Retrieved from:

[15] Diodorus Siculus, Bibliotheca 6.7.2

K.T. Fischer (post I. Bekker & L. Dindorf) and F. Vogel, Diodori bibliotheca historica, 5 vols., 3rd edn., Leipzig: Teubner, 1:1888; 2:1890; 3:1893; 4-5:1906 (repr. 1964): 1:1-533; 2:1-461; 3:1-497; 4:1-426; 5:1-336.
Retrieved from:


[16] Dionysius Halicarnassensis, Antiquitates Romanae 2.45.2.

[17] Dionysius Halicarnassensis, Antiquitates Romanae 3.1.2; 3.1.3.


[18] Ninus Fragmenta P. Berol. 6926. Framgent A, line 108.

  1. Zimmermann, Griechische Roman-Papyri und verwandte Texte, Heidelberg: Bilabel, 1936: 14-35.


[19] Serapion, Framenta 5.3, page 97, line 3.


Ἑλικοειδὲς Αἰγόκερως.

Μονογενὲς Ὑδροχόος.

Λεπιδωτὰ Αἰγόκερως, Ἰχθύες.

Δίμορφα Τοξότης, Αἰγόκερως, Ἰχθύες.

Χερσαῖον Σκορπίος καὶ ὁ Τοξότης ἀπὸ μέρους.


  1. Heeg, Codices Romani[Catalogus Codicum Astrologorum Graecorum5.3. Brussels: Lamertin, 1910]: 96-97, 125.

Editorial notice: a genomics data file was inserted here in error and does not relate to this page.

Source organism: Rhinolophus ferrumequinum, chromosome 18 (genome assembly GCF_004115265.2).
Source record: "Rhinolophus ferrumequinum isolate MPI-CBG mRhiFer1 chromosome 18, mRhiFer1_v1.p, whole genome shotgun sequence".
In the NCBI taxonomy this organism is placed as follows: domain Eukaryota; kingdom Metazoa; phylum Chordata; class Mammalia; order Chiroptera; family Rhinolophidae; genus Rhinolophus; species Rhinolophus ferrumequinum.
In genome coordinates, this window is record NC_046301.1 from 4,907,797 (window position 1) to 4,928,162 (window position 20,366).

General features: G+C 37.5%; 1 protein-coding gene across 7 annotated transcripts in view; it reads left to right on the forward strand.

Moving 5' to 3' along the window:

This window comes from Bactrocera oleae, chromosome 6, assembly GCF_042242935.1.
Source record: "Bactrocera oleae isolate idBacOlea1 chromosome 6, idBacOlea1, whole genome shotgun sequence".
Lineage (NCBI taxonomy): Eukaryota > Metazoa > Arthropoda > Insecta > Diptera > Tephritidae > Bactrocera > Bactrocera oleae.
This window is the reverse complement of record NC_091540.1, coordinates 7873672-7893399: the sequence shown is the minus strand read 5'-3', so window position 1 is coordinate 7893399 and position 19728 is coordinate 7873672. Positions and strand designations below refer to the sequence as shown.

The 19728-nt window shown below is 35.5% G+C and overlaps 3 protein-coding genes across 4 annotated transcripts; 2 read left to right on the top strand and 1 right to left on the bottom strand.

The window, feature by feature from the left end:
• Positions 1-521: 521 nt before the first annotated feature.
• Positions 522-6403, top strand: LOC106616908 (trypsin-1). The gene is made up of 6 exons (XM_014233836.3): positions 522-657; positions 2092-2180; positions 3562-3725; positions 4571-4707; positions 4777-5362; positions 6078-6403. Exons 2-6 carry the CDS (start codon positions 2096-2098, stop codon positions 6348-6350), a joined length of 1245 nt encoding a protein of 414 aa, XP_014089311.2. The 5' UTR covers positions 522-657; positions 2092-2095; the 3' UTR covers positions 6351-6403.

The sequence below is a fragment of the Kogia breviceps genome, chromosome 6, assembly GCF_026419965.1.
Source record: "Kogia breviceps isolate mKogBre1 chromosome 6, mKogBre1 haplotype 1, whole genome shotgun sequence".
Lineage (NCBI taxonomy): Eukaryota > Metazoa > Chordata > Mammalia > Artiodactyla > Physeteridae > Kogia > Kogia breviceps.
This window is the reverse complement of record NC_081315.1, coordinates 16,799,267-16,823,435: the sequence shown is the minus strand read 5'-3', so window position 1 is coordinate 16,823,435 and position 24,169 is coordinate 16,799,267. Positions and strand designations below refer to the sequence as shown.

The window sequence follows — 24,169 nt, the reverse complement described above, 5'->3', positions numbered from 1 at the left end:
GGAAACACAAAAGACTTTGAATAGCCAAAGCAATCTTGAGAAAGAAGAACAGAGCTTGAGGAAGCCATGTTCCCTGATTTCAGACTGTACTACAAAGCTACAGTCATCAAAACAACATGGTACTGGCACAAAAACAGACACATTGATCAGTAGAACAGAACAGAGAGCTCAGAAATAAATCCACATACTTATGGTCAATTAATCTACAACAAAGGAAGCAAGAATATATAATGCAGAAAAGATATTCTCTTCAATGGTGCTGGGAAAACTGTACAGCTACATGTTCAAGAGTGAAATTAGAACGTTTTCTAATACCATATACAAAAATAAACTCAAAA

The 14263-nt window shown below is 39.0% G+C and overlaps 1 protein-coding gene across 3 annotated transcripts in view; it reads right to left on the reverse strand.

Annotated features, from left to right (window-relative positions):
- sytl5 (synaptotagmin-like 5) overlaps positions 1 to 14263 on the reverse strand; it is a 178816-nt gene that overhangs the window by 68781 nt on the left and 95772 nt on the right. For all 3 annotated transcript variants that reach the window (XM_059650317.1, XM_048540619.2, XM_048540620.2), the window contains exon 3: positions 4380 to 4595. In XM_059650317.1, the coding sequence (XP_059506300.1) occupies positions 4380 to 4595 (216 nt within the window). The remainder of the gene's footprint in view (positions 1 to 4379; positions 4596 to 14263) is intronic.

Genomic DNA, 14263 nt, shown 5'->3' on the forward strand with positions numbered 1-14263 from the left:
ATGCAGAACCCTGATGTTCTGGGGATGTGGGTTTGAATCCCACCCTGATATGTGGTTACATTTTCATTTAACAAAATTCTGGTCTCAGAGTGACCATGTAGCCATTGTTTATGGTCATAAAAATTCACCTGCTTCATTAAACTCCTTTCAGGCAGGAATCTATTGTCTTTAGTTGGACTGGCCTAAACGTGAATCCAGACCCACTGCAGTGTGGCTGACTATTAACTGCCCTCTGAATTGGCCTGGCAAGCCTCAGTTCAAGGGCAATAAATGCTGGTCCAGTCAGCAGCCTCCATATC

Retrieved from:

[20] Parmenides, Testimonia 22.4 ἀίδιον μὲν γὰρ τὸ πᾶν καὶ ἀκίνητον ἀποφαίνεται [καὶ] κατὰ τὴν τῶν πραγμάτων ἀλήθειαν· εἶναι γὰρ αὐτὸ ‘μοῦνον μουνογενές τε .. ἀγένητον’

[21] Plato, Timaeus 31b3.

[22] Plato, Timaeus 92c9, Spurious-Timaeus Fragmenta 207.1. This also seems to be the sense in Eudemus Fragmenta 150.41, but there it is overlayed as the philosophical interpretation of a myth, identifying Mōumis as “the noetic cosmos coming forth from the two archai.”

A similar usage which likewise straddles ‘only-child’ and the philosophical appears in Posidonius, Fragmenta, 398.15, where Persephone’s description as μονογενής (presumably as daughter of Zeus and Demeter, despite both parents having other children) is interpreted in terms of her liberating the mind from a deceased person, not the composite soul.

(Hermes) λύει δ’ αὕτη μὲν ταχὺ καὶ μετὰ βίας τὴν ψυχὴν ἀπὸ τοῦ σώματος, ἡ δὲ Φερσεφόνη πράως καὶ χρόνῳ πολλῷ τὸν νοῦν ἀπὸ τῆς ψυχῆς καὶ διὰ τοῦτο μονογενὴς κέκληται·

  1. Theiler, Posidonius. Die Fragmente, vol. 1 (Berlin: De Gruyter, 1982).

[23] Theophrastus, Historia plantarum 3.10.1, 3.10.2, 3.14.3.

[24] Democritus, Framenta 128.1.

[25] Philoxenus, Fragmenta 441.2, 441.8

[26] Apollonius Dyscolus, De Adverbiis 145.18, 20, 201.10. There are 244 references in Herodianus and Ps-Herodianus, accounting for over half of the 457 references which TLG ascribes to the 2nd century CE. That number drops to 56 in the 3rd century, before exploding to 4613 with the theological impulses of the 4th century.